Individual or collective experiences of violence shine a light on just how twisted people can be. Recent events include Orlando, Charleston, Baylor University's sexual assault tolerance, Brock Turner rape crime, to name a few. Whether in the nightly news or during the pastoral care and counseling that I do, people often say some variation of the following comment, “I know that God has a plan.” In pastoral care, there may or may not be a response in the moment to the comment depending on how the conversation goes and how reassuring this idea is to the person. In the news during national crises, there's usually the token interview with a pastor who's willing to say that it's part of God's plan.
Here’s what I know for me: “God’s plan” is difficult to invoke for myself or anyone else after having a father die when he was 50 years old following his homelessness due to intractable schizophrenia. It's galling that anyone would claim that his suffering and the subsequent suffering of his family was randomly inflicted by God or in any way deserved. The way that I’ve come to terms with my father’s life, illness and death is through the cross. And, when I say it that way, what I really mean is Jesus on the cross.
All kinds of things can be said to try to make sense of the cross. I spend a lot of sermon time saying them. At it's core, Jesus’ death on the cross is nonsensical, dark, mysterious, incomprehensible, etc. Yet, the cross is where the nonsensical, dark things in life meet a glimmer of hope.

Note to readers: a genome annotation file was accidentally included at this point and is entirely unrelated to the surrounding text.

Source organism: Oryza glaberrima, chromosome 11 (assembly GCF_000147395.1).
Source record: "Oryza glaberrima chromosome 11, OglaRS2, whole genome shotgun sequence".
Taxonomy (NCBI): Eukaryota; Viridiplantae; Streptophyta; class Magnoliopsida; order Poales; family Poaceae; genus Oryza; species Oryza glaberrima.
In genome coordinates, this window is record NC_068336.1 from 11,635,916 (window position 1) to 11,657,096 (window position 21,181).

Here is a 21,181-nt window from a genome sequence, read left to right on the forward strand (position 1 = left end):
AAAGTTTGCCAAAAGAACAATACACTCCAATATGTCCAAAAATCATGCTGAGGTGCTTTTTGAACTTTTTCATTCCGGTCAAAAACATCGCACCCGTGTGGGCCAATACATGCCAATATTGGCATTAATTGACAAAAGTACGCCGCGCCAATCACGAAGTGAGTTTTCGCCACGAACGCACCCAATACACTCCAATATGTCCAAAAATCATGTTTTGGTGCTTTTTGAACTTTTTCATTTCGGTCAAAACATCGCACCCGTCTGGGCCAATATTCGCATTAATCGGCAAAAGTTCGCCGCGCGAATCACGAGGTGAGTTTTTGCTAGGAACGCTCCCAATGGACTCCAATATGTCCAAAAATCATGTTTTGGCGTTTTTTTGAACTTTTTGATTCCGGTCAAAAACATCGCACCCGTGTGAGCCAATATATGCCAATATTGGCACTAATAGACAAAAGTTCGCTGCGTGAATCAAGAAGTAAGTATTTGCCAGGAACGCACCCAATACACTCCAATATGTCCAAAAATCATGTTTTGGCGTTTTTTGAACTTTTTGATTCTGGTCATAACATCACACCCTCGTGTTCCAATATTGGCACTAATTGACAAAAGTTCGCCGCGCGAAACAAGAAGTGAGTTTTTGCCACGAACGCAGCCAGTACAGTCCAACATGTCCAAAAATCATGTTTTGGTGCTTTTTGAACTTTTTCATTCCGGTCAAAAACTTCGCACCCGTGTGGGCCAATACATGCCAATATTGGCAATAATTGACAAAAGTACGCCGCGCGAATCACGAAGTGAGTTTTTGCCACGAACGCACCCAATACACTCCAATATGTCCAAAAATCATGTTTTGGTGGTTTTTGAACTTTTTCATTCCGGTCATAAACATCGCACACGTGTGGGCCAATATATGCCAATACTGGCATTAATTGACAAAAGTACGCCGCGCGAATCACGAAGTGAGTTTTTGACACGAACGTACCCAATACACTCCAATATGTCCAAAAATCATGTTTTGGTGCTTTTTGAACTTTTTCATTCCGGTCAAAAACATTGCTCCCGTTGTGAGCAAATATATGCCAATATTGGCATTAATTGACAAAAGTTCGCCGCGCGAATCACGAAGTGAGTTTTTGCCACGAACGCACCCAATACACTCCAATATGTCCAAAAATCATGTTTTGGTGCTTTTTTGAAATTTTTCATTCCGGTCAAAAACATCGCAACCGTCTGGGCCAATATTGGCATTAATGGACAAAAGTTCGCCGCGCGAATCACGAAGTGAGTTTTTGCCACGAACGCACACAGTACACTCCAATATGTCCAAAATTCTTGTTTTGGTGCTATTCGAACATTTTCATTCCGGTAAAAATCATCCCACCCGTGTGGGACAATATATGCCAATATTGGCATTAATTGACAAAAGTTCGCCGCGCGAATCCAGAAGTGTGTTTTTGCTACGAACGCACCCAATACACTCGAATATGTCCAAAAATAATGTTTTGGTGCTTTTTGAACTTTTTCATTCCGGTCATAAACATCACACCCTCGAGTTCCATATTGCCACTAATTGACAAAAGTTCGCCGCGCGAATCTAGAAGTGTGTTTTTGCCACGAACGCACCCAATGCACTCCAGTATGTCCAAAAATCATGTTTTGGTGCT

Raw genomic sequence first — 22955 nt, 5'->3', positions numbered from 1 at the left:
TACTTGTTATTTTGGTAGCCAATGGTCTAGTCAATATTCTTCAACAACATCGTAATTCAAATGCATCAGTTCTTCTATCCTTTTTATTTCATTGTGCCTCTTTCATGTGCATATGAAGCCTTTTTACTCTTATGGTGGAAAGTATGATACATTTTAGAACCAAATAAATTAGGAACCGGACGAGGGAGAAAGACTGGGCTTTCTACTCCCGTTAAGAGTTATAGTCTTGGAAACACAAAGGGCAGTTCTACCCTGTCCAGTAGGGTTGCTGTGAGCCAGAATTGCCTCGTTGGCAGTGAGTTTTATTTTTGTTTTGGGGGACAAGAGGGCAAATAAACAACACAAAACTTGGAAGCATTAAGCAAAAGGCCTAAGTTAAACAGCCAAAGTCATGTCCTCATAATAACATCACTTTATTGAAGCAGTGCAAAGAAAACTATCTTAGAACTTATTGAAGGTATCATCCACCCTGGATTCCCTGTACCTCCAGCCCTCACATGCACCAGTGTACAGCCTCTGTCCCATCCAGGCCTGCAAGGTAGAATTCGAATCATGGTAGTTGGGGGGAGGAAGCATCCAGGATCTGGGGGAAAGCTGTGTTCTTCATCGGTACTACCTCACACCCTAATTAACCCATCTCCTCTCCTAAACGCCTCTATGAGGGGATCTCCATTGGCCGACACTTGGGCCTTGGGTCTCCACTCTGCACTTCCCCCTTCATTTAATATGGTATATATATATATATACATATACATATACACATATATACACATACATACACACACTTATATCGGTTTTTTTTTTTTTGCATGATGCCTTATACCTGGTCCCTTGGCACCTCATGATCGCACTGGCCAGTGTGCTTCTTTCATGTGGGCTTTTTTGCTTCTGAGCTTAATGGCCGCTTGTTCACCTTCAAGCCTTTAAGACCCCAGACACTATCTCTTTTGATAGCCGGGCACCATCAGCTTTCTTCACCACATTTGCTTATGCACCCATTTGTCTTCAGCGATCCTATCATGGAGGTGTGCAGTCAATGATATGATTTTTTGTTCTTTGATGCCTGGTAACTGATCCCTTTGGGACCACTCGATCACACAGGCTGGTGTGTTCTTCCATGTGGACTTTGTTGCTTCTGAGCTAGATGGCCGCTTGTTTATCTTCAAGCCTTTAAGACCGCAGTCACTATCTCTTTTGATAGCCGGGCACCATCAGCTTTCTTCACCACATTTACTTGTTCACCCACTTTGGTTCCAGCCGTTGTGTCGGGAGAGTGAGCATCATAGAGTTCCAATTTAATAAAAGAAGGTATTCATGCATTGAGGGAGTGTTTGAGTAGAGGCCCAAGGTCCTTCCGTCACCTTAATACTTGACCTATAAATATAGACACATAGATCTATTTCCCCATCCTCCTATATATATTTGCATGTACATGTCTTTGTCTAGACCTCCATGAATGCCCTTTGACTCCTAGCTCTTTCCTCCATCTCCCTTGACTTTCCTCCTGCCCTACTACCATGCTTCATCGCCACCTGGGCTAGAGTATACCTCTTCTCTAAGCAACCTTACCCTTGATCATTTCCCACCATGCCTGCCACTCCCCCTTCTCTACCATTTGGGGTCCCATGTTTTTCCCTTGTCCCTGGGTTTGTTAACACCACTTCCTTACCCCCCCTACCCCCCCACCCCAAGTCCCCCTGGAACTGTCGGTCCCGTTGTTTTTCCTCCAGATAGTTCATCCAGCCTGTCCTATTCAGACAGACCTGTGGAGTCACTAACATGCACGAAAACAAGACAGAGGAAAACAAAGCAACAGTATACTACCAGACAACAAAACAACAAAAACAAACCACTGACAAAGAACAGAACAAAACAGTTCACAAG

Hope is what I hear in the classic Bible verse often invoked regarding God’s plan:
For surely I know the plans I have for you, says the Lord, plans for your welfare and not for harm, to give you a future with hope. (Jeremiah 29:11) God’s plan is “for your welfare and not for harm.” These words land in the paradox between God’s plan and a broken world – two things that are true at the same time and seem irreconcilable except for the cross in between them.
I hang onto the cross because God sunk into humanity in Jesus and was executed by the worst of what people can dish out. In this self-sacrifice, God did not raise a hand in violence against the very people who committed the violence. Rather, God redeemed into holiness what seems utterly unredeemable. But this isn't only about the grandiose, public violence that other people commit. It's also about the small acts of violence I commit in a million ways that hurts other people and myself. My complicity in systems of violence that breeds communities in which solo shooters are possible. God's holy work in me by way of the cross is the hope that I hang onto as those places of violence in me find redemption and new life.